A Long Island contractor allegedly stole hundreds of thousands of dollars from southeast Queens homeowners who hired him to renovate their houses but were left with partially demolished buildings, investigators said.
Wayne T. Drinkwine, 59, of St. James, L.I., was arraigned Friday on several charges — including grand larceny, violation of the New York City Administrative Code and conducting a home improvement business without a license — for a series of suspected schemes that date back to three years ago, Queens District Attorney Richard Brown said.
“The victims in this case, it is alleged, hired the defendant in some instances more than three years ago and paid him considerable amounts of money to remodel their residences,” he said in a statement. “Instead, it is alleged that he began demolition work on their properties and then took the money and ran.”
Drinkwine, who is also known as Wayne Thomas and Duke Russo, allegedly used this tactic for six homes in southeast Queens, according to the DA.
One homeowner in Springfield Gardens signed a $50,000 contract with Drinkwine to remodel her residence and create an extension, Brown said. The homeowner wrote a $15,000 check for a partial payment for the work and made it out to Domcan Development, the contractor’s company, according to Brown.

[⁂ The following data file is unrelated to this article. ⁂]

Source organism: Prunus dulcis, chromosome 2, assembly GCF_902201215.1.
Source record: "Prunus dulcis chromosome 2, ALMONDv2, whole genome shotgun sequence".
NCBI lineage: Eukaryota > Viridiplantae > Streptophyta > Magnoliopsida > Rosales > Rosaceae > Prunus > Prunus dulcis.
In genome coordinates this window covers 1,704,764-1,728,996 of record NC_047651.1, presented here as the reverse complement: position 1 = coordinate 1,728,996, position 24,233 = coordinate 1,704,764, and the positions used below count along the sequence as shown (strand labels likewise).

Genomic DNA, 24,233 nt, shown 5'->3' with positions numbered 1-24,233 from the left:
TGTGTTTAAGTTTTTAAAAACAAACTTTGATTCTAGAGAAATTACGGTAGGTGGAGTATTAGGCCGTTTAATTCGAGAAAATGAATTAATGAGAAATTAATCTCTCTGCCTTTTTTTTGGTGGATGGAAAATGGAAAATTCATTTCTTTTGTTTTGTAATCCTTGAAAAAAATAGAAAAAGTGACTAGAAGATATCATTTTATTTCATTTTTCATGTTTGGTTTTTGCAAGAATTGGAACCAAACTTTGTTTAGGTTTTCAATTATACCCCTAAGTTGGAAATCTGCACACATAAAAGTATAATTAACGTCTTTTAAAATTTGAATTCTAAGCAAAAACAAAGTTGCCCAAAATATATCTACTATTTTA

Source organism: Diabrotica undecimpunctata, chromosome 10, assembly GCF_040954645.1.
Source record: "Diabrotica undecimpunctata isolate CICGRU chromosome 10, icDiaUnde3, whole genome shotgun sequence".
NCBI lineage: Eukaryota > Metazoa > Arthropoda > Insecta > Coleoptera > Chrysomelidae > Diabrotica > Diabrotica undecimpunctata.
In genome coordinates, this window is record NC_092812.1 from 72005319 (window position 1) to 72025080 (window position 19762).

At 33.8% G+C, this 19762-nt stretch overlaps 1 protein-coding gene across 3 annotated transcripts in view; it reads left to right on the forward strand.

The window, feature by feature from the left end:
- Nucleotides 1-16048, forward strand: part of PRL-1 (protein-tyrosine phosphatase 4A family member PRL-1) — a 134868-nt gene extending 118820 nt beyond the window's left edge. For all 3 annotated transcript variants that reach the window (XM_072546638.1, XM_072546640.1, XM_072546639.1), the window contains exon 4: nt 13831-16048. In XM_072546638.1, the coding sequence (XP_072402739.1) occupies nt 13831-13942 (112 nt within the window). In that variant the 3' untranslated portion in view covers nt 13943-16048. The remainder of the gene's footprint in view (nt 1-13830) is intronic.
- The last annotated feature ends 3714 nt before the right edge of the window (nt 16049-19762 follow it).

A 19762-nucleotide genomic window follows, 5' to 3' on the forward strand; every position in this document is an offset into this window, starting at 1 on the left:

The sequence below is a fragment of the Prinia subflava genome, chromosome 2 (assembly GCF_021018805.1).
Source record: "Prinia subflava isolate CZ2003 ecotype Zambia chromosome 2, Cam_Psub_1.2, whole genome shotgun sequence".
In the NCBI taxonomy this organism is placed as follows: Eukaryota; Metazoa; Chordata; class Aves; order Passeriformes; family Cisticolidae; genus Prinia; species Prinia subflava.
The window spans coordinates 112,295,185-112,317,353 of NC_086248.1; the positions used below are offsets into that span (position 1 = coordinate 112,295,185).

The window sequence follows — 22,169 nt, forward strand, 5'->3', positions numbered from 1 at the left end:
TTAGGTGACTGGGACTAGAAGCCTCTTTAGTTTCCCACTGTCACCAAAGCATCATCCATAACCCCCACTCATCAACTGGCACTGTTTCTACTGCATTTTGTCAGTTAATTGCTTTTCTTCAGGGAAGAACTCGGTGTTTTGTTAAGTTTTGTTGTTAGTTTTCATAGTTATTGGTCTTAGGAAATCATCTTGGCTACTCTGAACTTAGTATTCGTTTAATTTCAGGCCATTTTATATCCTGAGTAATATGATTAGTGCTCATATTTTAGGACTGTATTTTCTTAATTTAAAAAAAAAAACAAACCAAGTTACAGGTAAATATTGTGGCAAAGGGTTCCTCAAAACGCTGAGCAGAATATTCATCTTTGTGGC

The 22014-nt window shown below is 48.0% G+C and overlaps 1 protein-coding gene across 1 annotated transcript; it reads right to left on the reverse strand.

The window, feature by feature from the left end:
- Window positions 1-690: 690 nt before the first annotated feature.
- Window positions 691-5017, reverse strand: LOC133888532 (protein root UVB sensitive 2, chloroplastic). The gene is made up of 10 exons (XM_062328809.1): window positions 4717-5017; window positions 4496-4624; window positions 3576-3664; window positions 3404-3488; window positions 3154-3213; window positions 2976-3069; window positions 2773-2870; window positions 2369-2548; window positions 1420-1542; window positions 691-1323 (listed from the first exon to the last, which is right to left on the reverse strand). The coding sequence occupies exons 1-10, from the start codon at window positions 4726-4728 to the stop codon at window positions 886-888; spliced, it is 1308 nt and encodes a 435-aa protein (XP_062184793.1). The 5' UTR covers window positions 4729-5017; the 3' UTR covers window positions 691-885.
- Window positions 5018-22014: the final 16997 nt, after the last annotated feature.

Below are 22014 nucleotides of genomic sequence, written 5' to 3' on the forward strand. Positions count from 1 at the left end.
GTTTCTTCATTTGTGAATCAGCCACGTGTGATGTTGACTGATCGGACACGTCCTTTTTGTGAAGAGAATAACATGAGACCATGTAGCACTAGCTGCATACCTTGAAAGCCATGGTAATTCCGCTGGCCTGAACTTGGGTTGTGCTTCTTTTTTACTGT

Drinkwine started some of the work, which included demolition, but did not return to finish the job despite numerous calls from the Springfield Gardens resident, the DA said.
A South Ozone Park homeowner then retained the contractor for a $118,500 project for her house that included new air conditioning, new windows, new electrical, a new roof and siding and a new kitchen, Brown said. Despite paying him $103,143, Drinkwine, who was working under his Wayne Thomas alias for the homeowner, only did the demolition work and did not return for completion, according to Brown.
Drinkwine allegedly pulled the same scheme on four more homes in Queens and reaped more than $419,000 in partial payments, the DA said. When contractors take money, they are supposed to put it in an escrow account in a bank, according to investigators.
“This defendant billed himself as a bona fide home improvement contractor. But according to the indictment, he was nothing more than a con artist who bilked unsuspecting homeowners out of hundreds of thousands of dollars and left their homes in disrepair,” Rose Gill Hearn, the commissioner for the city’ Department of Investigation, said in a statement.
A Queens Supreme Court judge ordered Drinkwine to be held without bail until his next court appearance Oct. 31, the DA said. If convicted of all charges, he faces up to 15 years in prison, Brown said.
Reach reporter Ivan Pereira by e-mail at ipereira@c
©2011 Community News Group
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